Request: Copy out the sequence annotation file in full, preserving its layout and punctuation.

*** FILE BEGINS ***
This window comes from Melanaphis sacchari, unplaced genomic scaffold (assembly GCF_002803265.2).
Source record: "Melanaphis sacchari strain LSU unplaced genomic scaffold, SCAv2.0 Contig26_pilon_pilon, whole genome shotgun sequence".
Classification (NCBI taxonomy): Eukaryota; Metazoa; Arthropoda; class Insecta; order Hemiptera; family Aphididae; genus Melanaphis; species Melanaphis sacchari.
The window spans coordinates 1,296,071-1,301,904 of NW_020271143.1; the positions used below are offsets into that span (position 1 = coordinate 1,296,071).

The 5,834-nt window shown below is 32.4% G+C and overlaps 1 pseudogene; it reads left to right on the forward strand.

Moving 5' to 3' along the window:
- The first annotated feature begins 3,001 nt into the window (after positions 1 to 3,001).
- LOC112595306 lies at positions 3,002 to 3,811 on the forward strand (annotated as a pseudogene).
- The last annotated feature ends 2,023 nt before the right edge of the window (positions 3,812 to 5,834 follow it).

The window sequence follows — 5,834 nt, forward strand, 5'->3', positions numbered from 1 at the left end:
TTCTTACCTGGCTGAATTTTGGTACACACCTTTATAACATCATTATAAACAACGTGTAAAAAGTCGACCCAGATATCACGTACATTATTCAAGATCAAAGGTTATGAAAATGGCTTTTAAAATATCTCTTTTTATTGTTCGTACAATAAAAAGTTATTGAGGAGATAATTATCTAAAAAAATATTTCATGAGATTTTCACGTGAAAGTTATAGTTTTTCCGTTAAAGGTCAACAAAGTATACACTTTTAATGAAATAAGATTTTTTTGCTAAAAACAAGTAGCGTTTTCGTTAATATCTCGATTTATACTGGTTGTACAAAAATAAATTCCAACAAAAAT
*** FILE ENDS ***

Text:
This window comes from Melanaphis sacchari, unplaced genomic scaffold (assembly GCF_002803265.2).
Source record: "Melanaphis sacchari strain LSU unplaced genomic scaffold, SCAv2.0 Contig26_pilon_pilon, whole genome shotgun sequence".
Classification (NCBI taxonomy): Eukaryota; Metazoa; Arthropoda; class Insecta; order Hemiptera; family Aphididae; genus Melanaphis; species Melanaphis sacchari.
The window spans coordinates 1,296,071-1,301,904 of NW_020271143.1; the positions used below are offsets into that span (position 1 = coordinate 1,296,071).

The 5,834-nt window shown below is 32.4% G+C and overlaps 1 pseudogene; it reads left to right on the forward strand.

Moving 5' to 3' along the window:
- The first annotated feature begins 3,001 nt into the window (after positions 1 to 3,001).
- LOC112595306 lies at positions 3,002 to 3,811 on the forward strand (annotated as a pseudogene).
- The last annotated feature ends 2,023 nt before the right edge of the window (positions 3,812 to 5,834 follow it).

The window sequence follows — 5,834 nt, forward strand, 5'->3', positions numbered from 1 at the left end:
TTCTTACCTGGCTGAATTTTGGTACACACCTTTATAACATCATTATAAACAACGTGTAAAAAGTCGACCCAGATATCACGTACATTATTCAAGATCAAAGGTTATGAAAATGGCTTTTAAAATATCTCTTTTTATTGTTCGTACAATAAAAAGTTATTGAGGAGATAATTATCTAAAAAAATATTTCATGAGATTTTCACGTGAAAGTTATAGTTTTTCCGTTAAAGGTCAACAAAGTATACACTTTTAATGAAATAAGATTTTTTTGCTAAAAACAAGTAGCGTTTTCGTTAATATCTCGATTTATACTGGTTGTACAAAAATAAATTCCAACAAAAAT